Handmade vegetable glycerin soaps from Primal Elements are the company’s No.1 category, but Primal Elements Chief Creative Officer Faith Freeman said they’re also seeing great success with their Sugar Whip — a cleanser, scrub and moisturizer all in one.
“It’s made with pure cane sugar that’s a natural moisturizer,” Freeman said. “In addition, our Argan line of products is very strong, and we are seeing growth with our Coconut Water and Coconut Butter line of products.”
Glycerine Hand Therapy from Camille Beckman Companies is always their best seller, but recently body creams, body butters and powders are all selling extremely well.
“Our new face cream line was a home run,” Roghani said. “A lot of women are looking for consciously made, high-quality skin care formulas with natural extracts and antioxidants. Cosmetic bags are the big push right now, as people love getting something fun to match the brands and products they love.”
Show, Smell, Sample
Lindsay said the worst mistake a retailer can make is not creating a bountiful display. While bar soaps and body washes are “must-haves,” customers like to layer their scents, and as such, displays should include coordinating lotions and bath salts, along with gift sets and travel sets.
“It’s also a great idea to carry sponges, loofahs and accessories such as soap dishes,” Lindsay added. “These can be pulled together in a nice gift bag or cello bag and tied up with a ribbon or twine making a wonderful gift and increasing sales ticket amounts.”
Roghani said gaining a new bath and body customer is typically based on an impulse buy, followed by a commitment to a brand’s quality. If you don’t have inviting testers out consistently, you miss a valuable opportunity to convert a customer. Fortunately, a lot of brands offer discounted samples for events or specials on open-house event packs.
“Special event evenings like a girls’ night out are a great way to sample products in the store,” Freeman said. “We have larger tubs of our Sugar Whip that stores scoop from to give away samples in a small cup — we call this a Soapy Sundae — and this then drives the customer to purchase the retail size.”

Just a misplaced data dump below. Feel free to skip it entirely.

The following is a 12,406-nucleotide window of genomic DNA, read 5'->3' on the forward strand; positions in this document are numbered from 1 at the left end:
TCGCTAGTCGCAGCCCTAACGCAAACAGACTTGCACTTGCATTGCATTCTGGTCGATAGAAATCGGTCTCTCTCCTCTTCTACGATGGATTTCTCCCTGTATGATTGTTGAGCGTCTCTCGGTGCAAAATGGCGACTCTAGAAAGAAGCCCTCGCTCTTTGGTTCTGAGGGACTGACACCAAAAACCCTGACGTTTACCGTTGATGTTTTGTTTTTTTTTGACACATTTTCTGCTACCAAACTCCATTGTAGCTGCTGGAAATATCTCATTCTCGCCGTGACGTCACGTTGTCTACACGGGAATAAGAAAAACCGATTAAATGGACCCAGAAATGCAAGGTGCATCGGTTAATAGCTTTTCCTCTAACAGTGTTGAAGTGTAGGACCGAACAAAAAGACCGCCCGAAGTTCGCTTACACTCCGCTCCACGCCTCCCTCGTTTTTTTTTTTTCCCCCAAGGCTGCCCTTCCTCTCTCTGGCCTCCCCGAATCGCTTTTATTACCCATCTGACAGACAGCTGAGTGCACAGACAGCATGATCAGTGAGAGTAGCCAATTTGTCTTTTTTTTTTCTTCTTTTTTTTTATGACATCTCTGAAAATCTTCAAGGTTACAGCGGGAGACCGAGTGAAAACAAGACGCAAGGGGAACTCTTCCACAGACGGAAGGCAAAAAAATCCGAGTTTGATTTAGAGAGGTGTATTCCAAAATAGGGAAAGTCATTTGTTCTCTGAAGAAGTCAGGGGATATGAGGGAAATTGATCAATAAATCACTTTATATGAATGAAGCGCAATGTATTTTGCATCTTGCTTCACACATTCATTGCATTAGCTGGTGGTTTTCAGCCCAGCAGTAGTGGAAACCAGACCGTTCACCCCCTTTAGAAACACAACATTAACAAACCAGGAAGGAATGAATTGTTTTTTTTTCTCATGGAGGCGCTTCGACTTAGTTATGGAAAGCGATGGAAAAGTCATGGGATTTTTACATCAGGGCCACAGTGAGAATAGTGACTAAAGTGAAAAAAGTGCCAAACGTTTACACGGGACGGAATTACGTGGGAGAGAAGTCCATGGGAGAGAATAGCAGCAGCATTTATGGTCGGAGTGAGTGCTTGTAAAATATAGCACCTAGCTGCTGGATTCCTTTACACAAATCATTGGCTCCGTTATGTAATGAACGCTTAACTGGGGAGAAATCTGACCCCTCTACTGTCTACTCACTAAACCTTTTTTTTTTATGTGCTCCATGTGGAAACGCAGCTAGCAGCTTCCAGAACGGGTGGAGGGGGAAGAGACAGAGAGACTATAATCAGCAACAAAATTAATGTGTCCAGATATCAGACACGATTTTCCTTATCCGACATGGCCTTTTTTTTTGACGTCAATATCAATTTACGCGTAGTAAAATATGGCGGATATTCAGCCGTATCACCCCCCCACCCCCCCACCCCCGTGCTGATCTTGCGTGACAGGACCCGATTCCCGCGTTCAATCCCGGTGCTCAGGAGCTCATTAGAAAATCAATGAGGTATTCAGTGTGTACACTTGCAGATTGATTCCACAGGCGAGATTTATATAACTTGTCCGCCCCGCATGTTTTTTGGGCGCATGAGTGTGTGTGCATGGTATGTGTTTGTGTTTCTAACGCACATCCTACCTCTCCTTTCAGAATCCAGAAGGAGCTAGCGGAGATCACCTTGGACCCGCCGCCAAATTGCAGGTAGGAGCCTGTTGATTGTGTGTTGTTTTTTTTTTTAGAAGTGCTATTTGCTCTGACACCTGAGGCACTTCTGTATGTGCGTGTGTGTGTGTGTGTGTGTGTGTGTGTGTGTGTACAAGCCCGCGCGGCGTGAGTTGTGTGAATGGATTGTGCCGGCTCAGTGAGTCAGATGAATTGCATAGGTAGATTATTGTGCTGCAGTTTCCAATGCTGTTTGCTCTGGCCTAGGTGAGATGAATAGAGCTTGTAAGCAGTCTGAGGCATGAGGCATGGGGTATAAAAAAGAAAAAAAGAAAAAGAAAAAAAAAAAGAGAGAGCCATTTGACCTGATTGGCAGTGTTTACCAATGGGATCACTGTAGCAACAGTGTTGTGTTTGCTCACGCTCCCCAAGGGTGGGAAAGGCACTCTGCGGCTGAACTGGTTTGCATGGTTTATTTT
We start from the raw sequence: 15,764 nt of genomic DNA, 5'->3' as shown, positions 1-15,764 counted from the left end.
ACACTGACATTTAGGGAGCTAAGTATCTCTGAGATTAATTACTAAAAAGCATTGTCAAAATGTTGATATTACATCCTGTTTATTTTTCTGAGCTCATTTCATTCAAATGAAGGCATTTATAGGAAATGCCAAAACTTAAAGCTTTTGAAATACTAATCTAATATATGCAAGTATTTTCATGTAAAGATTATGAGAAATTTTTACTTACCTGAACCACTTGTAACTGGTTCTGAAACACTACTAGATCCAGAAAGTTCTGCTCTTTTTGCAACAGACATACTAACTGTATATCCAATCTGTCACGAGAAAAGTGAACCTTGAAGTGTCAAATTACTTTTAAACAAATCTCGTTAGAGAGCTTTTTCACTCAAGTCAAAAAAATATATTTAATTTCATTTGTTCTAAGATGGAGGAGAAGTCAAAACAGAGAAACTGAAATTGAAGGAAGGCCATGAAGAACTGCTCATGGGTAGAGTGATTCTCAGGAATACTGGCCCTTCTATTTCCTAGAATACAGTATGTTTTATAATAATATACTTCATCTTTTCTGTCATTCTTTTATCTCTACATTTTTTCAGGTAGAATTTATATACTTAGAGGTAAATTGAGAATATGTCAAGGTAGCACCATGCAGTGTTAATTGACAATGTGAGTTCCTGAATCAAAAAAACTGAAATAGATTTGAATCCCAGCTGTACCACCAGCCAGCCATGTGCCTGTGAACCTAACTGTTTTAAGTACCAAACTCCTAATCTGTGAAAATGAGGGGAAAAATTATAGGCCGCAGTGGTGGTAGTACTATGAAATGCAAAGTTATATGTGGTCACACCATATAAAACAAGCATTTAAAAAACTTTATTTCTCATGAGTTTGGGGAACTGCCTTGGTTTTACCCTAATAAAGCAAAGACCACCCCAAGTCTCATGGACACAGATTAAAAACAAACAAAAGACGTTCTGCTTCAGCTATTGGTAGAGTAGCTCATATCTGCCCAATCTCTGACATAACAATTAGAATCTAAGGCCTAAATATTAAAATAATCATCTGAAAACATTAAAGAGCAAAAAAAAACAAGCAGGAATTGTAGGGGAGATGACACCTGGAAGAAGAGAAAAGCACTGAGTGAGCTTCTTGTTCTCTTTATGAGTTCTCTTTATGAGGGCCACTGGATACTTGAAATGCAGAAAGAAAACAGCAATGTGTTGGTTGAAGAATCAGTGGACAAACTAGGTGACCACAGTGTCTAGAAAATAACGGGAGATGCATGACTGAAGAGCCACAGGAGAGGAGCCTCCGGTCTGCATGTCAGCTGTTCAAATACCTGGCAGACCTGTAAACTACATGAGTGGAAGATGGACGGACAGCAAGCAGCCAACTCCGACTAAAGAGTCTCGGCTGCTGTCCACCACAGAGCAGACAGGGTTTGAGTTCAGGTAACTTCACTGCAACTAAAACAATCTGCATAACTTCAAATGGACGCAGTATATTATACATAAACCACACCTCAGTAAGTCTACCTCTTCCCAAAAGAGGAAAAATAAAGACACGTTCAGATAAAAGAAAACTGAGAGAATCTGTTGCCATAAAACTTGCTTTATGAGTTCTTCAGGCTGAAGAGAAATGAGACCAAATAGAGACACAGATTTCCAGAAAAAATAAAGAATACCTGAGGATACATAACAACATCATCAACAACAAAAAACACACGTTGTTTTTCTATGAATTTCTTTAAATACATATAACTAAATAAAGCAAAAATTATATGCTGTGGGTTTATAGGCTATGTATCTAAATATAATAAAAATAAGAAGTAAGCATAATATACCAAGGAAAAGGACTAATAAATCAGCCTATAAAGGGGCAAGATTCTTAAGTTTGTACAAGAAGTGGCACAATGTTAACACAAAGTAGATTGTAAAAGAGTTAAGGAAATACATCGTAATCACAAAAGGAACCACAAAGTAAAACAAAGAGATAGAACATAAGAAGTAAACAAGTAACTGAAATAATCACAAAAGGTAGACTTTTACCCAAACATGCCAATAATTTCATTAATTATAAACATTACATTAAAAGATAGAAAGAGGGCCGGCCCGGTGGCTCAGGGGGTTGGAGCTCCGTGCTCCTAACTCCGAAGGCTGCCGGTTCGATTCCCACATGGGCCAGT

Thomas said they always have Good Body products readily available for testing at events. In addition, they offer samples to customers that take time with them to understand their products and discuss reasons they might be seeking a product.
“We have a high conversion rate when giving a sample after a discussion versus just handing out lots of samples,” Thomas said. “We offer retailers display stands and $1 full-size testers of our products. We also include samples of our other products for retailers to give out to customers.”
She added that customers need to rely on the products that a retailer carries and trust in the selection of goods that are available. If consumers can trust in a buyer’s choice of products carried within a location, it saves them time in needing to weed through both quality and inferior products while standing in the aisle making a choice.
While it’s unrealistic to expect every store to train staff on all the items they carry, product information guides and other visual aides can help make the sale easy for the customer while teaching store staff simultaneously. Even knowing the top five selling points for a brand can make all the difference.
“We offer the option for retailers to include our mini-product brochure to distribute with our products,” Thomas said. “These brochures include our ingredients and purpose for each of our formulas.”
At the end of the day, retailers need to remind customers that these products are the best way to pamper themselves — and friends and family — without breaking the bank. And while Roghani was talking about the products themselves, this also could apply to that strategy: “If you have a formula that customers can trust and rely on, that is your best way to gain a repeat customer. Additionally, if the price is right and the packaging is beautiful you’ve hit a home run.”